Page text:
I had not prepared for that many students and had to improvise my lesson.  I talked to the principal after class and we agreed that I would just teach life skills to 6th and 7th grades, still close to 50 students, but much more manageable.  The kids are very receptive and ask a lot of questions.

The younger students have trouble with English, but luckily at the two primary schools at least one teacher attends my class and is able to translate (while at the same time learning how to teach life skills themselves).  At the secondary school the teachers are much less involved, but the students are more advanced and have been really great.

Life skills cover topics such as HIV/AIDS, self-empowerment, gender, reproductive health, etc.  I often sound like a cliché after school special, overly simplifying everything so that the students can understand.  One of my classes was on self-esteem, for the next week kids in my village would come up to me and say “I love myself!”  I’m not sure if they understood, but it was nice to hear.

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Sounds of Village Life

Sounds of Village Life

Juliana Fulton - America Peace Corps volunteerMy village has a kind of rhythm and sound that has begun to sound and feel like home.  It is made up of cowbells, distant women singing, children shouting and crying, dogs barking, sheep bleating, metal pots clanking and sometimes an unusual birdsong.

It might be because my village is on a steep hillside facing a mountain, but all the noises echo off the mountains and blur into a type of music.  It’s always changing and make the village feel alive.  At dusk when everything is settling down it seems beautiful and peaceful.  About half an hour after dark all the noises stop except for some insects.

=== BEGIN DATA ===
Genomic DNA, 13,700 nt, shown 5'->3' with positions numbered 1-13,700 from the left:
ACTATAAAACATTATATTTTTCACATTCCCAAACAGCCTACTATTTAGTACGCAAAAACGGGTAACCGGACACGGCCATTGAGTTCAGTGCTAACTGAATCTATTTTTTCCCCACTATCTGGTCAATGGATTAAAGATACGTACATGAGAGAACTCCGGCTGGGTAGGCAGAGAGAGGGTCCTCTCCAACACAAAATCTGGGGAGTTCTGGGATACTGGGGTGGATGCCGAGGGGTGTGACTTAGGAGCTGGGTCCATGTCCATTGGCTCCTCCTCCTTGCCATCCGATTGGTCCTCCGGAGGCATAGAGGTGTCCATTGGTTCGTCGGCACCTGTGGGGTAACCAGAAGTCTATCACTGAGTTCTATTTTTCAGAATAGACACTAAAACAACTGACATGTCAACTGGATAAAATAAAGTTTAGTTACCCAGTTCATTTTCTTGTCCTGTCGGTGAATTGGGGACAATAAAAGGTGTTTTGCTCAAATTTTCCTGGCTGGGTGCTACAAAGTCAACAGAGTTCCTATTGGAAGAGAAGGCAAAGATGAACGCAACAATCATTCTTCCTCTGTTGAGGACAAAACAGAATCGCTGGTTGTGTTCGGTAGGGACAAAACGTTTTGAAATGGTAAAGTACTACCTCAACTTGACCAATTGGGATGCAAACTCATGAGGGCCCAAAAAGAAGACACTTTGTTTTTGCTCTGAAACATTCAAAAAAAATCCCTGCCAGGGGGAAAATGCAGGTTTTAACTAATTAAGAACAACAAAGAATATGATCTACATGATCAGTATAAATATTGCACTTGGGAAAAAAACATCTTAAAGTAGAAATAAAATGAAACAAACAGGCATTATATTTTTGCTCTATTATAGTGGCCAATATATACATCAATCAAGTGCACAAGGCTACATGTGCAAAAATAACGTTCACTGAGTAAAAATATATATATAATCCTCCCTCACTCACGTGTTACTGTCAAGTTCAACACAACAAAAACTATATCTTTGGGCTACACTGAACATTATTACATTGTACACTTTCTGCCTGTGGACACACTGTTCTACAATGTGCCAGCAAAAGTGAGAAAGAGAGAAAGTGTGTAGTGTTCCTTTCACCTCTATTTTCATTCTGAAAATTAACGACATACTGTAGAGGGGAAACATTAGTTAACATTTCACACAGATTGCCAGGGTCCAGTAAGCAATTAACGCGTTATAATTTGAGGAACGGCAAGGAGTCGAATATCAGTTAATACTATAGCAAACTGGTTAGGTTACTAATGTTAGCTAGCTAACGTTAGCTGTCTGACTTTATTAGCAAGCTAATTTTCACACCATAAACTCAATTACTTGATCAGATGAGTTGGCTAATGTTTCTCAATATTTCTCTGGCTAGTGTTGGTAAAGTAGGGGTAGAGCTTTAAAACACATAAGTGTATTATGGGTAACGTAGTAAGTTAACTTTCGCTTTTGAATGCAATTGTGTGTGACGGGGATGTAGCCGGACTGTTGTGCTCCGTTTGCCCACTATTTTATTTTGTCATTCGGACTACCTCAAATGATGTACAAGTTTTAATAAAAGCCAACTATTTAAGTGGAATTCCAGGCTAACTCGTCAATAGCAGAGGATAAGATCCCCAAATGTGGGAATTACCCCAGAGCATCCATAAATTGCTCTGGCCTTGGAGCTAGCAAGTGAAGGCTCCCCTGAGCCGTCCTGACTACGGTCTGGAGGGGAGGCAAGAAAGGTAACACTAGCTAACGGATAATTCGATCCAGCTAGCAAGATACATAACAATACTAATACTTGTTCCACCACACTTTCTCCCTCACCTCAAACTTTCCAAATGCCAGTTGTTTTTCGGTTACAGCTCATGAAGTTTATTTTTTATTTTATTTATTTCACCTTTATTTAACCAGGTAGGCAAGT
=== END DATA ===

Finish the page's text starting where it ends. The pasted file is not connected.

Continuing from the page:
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Village Life – from the point of view of an American Peace Corps Volunteer

Village Life – from the point of view of an American Peace Corps Volunteer

Juliana Fulton - American Peace CorpsI’m a 23 year-old university grad student from suburban America, who has come to live in a rural village in Lesotho, southern Africa for the next two years.  I’m often asked why I became a Peace Corps volunteer, giving up the comforts of home, flush toilets and electricity, and good salaried jobs, to come live in developing Africa.  I still find it hard to explain, I’m here to help people who haven’t had the advantages that I’ve had.  I’m here for the adventure, to experience the real world outside of my sheltered American college town.  I’m also here because I want to work in international development and believe that living in a community in a developing country was the best way to really understand them.  Most Peace Corps volunteers go to their sites with lofty goals, hoping to make a big difference, to build a community centre or help stop the spread of a disease.  My aspirations are much simpler, to make small improvements in the lives of the people around me.  I’ve been in Lesotho for three months, and they’ve already changed mine.